Imagined Nations: Reflections on Media in Canadian Fiction (Hardcover)
In Imagined Nations David Williams explores works by authors such as Alistair MacLeod, Michael Ondaatje, and Timothy Findley, examining the ways in which these writers show how our sense of time and space and our sense of personal and national identities have been altered by changes in modes of communication. He discusses how they have dramatized a series of shifts from the oral clan to the nation of the book (Alistair MacLeod), from print-nationalism to radio-confederacy (Wayne Johnston), and from print-stasis to an electronic space of flows (Michael Ondaatje). Some writers have resisted the threat of filmic images to print-formed communities (Timothy Findley, Guy Vanderhaeghe), while others have sought release from the prison of print (Hubert Aquin), or attempted to infiltrate cyberspace in the border war against globalization (William Gibson). Building on the work of Harold Innis, Williams joins other Canadians such as Marshall McLuhan, Ronald Deibert, and Gerald Friesen in extending and clarifying our understanding of the way differing media environments predispose us to imagine unique forms of political community.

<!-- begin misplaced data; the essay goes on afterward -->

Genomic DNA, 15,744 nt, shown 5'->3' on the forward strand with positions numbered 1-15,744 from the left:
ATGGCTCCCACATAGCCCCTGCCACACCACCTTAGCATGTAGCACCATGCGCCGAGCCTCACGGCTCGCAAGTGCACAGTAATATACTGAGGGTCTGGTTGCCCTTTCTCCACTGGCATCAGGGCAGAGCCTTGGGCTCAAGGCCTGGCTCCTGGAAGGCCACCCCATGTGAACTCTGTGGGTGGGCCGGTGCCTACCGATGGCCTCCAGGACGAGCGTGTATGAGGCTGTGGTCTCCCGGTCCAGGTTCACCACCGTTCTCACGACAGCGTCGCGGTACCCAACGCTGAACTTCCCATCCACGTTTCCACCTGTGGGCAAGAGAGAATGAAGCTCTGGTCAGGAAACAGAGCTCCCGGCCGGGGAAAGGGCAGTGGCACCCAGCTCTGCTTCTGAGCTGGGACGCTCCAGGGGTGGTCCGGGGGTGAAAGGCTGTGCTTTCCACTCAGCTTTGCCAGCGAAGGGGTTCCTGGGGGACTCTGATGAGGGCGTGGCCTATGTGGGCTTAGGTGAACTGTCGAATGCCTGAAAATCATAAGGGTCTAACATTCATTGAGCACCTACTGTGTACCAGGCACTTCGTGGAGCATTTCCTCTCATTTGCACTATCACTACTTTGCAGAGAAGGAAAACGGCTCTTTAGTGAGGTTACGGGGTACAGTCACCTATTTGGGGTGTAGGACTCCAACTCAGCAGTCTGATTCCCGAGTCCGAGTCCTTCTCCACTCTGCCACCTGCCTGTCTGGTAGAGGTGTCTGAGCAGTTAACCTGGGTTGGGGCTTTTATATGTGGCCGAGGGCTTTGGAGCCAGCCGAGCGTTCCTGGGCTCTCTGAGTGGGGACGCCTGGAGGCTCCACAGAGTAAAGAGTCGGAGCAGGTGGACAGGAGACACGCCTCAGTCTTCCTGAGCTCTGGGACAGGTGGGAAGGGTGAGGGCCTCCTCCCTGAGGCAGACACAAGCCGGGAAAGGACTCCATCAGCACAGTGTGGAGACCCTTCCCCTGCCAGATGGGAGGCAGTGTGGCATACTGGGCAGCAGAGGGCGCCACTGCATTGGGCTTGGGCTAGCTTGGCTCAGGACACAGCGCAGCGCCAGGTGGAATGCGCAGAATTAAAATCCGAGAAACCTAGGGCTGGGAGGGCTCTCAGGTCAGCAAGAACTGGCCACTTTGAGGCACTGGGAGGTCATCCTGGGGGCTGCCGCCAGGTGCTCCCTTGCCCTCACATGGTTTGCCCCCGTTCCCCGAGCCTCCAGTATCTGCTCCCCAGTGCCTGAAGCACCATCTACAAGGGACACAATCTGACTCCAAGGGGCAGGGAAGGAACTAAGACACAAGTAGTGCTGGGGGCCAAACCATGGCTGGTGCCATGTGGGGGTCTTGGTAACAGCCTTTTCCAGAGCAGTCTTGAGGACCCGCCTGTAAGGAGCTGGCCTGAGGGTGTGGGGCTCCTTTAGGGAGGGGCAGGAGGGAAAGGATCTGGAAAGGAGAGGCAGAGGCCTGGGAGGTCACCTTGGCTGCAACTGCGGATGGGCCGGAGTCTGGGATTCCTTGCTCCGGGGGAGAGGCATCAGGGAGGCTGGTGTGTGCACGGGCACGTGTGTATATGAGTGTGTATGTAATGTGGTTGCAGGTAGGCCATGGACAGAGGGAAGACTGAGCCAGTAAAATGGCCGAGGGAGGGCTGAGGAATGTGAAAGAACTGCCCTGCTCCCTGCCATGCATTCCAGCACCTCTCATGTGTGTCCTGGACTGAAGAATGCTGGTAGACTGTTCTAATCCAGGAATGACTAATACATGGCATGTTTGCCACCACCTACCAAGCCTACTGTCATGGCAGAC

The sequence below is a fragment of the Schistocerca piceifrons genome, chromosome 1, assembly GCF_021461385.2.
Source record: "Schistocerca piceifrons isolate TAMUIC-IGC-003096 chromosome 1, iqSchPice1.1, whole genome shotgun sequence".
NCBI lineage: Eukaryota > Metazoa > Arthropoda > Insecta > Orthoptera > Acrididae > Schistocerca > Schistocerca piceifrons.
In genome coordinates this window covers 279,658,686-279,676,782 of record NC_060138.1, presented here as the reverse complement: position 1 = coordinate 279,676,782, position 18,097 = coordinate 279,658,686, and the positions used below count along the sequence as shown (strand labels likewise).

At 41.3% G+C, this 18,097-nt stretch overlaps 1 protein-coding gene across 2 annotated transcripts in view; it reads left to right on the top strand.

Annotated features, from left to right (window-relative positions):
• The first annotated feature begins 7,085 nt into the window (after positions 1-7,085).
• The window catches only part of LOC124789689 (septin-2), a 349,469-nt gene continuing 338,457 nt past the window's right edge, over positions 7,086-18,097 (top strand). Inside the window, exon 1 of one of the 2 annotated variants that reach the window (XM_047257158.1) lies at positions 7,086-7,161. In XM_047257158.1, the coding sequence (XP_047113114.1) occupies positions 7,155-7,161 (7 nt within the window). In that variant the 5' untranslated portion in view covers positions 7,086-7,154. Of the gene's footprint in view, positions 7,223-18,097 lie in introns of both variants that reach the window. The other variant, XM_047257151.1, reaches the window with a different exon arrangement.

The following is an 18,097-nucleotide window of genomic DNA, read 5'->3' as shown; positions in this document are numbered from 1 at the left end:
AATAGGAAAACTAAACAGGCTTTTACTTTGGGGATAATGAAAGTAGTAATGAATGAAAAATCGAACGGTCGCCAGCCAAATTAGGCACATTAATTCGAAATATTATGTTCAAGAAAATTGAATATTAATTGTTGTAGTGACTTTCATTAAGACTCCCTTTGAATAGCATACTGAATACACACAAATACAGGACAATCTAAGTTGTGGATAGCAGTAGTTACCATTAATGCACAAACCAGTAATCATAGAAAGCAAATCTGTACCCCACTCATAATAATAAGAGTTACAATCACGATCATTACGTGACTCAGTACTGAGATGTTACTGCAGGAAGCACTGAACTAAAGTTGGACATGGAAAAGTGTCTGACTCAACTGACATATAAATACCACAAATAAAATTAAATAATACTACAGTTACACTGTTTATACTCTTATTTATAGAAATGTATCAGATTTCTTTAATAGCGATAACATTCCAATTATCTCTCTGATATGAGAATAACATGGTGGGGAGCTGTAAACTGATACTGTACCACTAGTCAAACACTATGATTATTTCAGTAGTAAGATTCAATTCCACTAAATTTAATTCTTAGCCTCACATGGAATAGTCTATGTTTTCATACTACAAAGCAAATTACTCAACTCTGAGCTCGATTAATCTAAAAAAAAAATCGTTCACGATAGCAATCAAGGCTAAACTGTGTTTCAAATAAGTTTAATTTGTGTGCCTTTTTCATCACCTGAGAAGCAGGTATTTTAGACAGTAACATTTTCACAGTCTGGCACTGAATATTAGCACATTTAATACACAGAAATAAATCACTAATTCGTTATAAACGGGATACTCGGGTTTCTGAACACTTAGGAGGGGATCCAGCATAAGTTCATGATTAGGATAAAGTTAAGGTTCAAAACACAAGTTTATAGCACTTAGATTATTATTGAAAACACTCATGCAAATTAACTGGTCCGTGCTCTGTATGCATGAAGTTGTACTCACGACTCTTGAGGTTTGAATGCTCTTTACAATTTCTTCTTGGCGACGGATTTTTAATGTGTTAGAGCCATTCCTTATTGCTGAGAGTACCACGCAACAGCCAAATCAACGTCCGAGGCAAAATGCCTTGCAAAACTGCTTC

About the Author
David Williams is professor emeritus at the University of Manitoba.
"Original and thought-provoking. I am impressed by the way Williams draws on theory without being overwhelmed by it, and by the way he seeks a balanced view of the merits of each mode. He does not succumb to the nostalgia of orality, or to the revolutionary promise of the computer matrix." Jonathan Kertzer, Department of English, University of Calgary